We believe that A.R.S. Title 12, Ch. 7, Art. 6 (1956) entitled "Judicial Review of Administrative Decisions" (hereafter called the Review Act or The Act) provides just such a plain, speedy and adequate remedy. Therefore since the second condition precedent to the issuance of the writ of mandamus was not present in this case, neither the first condition nor the validity of the Registrar's denial of the license need be discussed.[7] A.R.S. § 12-902, subd. A provides:

"This article applies to and governs every action to review judicially a final decision of an administrative agency except the state department of public welfare, or where the act creating or conferring power on an agency or a separate act provides for judicial review of the agency decisions and prescribes a definite procedure for the review."

The only procedure for review of the decisions of the Registrar of Contractors is set out in A.R.S. § 32-1159. This section appears in Art. 3 of Title 32, Ch. 10 dealing with the suspension and revocation of licenses only, and has no reference to the issuance of licenses covered by Article 2 thereof. Therefore since the Registrar of Contractors is an "administrative agency"[8] and the denial of a license is a "final decision"[9] within the meaning of § 12-902, the Review Act is applicable to the case at bar.

A.R.S. § 12-902, subd. B provides in part:

"Unless review is sought of an administrative decision within the time and in the manner provided in this article, the parties to the proceeding *36 before the administrative agency shall be barred from obtaining judicial review of such decision."

In State Board of Technical Registration v. Bauer, supra note 3, the trial court had granted a writ of mandamus ordering the board to issue a certificate to practice architecture to Bauer who had asserted that he had fulfilled the statutory requirements therefor and need not take a written examination. We quashed the peremptory writ and stated:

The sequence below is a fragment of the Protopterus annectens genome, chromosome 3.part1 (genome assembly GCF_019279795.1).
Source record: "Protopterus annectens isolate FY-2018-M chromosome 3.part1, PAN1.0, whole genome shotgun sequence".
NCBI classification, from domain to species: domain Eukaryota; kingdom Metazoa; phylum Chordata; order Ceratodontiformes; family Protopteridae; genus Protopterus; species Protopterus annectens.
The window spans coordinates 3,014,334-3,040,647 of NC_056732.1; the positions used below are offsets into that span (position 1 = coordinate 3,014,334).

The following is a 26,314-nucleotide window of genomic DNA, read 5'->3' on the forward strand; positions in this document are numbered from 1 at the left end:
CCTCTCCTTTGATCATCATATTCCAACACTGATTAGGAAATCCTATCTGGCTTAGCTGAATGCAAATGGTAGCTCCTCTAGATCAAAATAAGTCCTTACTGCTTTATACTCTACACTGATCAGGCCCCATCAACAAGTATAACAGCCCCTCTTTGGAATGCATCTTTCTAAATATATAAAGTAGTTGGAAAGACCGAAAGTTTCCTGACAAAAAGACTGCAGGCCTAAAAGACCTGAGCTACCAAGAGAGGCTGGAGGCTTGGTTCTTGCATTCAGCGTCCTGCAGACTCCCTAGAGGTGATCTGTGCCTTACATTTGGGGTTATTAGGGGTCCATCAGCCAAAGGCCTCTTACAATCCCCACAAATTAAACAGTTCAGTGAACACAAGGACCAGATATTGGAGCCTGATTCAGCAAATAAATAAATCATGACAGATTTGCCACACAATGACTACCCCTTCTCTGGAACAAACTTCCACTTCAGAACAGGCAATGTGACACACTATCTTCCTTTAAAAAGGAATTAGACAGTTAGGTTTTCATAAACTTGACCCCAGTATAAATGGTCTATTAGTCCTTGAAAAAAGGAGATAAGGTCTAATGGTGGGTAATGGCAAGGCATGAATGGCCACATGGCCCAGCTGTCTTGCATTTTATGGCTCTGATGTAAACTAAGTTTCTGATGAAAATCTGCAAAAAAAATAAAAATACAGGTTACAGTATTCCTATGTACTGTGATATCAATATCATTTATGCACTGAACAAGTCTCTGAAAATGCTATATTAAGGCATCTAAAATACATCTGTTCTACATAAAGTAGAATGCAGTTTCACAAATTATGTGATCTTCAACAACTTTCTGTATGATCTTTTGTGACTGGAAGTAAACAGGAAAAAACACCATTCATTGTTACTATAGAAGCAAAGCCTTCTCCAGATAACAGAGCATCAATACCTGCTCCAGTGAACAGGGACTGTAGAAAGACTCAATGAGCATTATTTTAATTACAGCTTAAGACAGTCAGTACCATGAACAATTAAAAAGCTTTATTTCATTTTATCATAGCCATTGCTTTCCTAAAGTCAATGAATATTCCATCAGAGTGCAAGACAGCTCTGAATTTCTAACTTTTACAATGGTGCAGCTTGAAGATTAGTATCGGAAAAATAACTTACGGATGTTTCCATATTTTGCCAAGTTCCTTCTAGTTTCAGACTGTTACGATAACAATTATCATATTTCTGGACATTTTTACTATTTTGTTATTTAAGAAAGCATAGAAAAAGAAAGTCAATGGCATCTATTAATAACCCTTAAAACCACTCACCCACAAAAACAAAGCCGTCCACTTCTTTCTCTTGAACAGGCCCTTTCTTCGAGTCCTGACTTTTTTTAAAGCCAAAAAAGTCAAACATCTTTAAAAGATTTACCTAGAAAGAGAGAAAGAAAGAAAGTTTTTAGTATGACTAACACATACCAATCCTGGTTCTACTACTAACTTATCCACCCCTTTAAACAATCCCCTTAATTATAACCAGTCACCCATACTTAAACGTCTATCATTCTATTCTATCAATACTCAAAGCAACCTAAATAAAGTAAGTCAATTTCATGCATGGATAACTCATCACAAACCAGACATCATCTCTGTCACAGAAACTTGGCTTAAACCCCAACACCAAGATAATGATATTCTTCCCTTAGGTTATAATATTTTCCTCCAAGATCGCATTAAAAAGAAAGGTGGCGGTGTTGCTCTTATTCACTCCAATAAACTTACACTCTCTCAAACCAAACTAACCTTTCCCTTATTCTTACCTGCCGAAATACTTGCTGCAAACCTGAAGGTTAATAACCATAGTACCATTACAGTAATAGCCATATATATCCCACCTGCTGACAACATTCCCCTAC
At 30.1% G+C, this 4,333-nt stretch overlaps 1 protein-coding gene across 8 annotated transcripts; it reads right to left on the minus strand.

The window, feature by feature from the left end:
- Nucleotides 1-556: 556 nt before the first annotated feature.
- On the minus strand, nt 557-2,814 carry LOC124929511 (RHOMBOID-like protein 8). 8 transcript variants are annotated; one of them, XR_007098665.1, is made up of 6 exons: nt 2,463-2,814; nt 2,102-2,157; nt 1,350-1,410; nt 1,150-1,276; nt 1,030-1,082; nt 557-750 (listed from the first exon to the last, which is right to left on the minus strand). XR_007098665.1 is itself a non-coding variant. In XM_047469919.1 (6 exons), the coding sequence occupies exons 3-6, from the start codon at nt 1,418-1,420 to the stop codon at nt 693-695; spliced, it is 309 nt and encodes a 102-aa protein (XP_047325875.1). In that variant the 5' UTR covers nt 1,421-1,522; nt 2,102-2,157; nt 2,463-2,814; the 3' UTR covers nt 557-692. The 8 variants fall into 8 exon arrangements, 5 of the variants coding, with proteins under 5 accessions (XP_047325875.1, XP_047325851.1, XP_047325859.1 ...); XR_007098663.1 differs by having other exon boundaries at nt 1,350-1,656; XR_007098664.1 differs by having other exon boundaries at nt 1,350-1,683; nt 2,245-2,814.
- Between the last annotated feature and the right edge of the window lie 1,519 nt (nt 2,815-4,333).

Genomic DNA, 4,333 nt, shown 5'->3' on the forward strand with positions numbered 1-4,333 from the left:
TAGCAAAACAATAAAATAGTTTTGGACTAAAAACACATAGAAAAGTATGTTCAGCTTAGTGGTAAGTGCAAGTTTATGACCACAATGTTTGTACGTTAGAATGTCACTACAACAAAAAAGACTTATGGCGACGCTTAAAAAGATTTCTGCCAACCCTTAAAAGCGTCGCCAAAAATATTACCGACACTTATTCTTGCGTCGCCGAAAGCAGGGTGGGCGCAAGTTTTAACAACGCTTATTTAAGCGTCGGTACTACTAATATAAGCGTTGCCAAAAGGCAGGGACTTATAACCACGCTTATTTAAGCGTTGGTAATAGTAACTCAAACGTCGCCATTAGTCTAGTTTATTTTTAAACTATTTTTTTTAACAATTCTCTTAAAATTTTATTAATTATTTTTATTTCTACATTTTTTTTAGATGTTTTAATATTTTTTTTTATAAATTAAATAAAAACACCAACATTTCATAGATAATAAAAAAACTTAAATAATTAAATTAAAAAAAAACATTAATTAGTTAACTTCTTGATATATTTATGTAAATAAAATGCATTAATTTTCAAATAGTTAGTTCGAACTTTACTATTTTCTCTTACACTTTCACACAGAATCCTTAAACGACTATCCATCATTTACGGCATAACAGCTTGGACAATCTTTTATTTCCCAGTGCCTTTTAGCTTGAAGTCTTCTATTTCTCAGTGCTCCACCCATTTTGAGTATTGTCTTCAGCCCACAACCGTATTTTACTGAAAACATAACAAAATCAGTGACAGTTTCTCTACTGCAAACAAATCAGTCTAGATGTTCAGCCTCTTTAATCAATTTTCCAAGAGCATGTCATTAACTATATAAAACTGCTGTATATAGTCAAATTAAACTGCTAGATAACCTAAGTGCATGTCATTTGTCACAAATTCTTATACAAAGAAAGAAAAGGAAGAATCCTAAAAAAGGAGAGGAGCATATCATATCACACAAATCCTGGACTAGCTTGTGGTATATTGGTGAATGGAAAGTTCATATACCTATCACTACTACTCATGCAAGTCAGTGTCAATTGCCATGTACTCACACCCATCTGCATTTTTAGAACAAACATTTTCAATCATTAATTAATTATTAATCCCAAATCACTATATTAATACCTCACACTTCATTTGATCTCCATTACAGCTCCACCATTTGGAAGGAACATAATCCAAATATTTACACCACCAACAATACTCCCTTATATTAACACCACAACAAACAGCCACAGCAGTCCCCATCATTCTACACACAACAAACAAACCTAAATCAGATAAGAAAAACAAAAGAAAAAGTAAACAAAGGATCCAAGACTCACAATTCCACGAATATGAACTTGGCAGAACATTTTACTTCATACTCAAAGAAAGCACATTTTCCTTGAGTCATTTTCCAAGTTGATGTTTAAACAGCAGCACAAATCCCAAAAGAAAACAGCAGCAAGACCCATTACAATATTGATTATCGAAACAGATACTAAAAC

"On appeal the superior court could either direct the license to issue or it would refuse to do so and thus relegate him back to the Board for an examination. It is our view that an appeal was his proper remedy and hence, as a matter of law, the writ should not have issued in the first instance. * * *" "To permit appellee to by-pass or circumvent the jurisdiction of the Board, as was done in the instant case, not only sets a bad precedent but invalidates, in part at least, the Administrative Review Act recently passed by the legislature which safeguards the rights of litigants appearing before such administrative bodies." 84 Ariz. at 242, 326 P.2d at 361.

The Act is not however, "in all cases, the exclusive and an adequate remedy * * * [although i]n the usual and ordinary situation absent a jurisdictional question such is the procedure that must be followed."[10] Thus in the McDaniel case, supra note 10, we allowed a writ of prohibition to be issued because in reviewing the action of the lower court we found a number of factors tending to justify its finding that the remedy of appeal was inadequate. The McDaniel case concerned a registered engineer who was being subjected to disciplinary proceedings by the State Board of Technical Registration and we said the trial court had not abused its discretion because of:

"questions as to the constitutionality of portions of the Act relied upon; grave doubts as to the legal sufficiency of the charges made; [the possibility] that the same acts charged might involve appellee McDaniel in a criminal prosecution under the criminal sections of the statute * * *; the extreme burden placed upon appellee in connection with the broad requirements of a subpoena issued in the matter; lack of jurisdiction of the Board; and the fact that a criminal case involving similar constitutional questions had already been certified to this court."[11]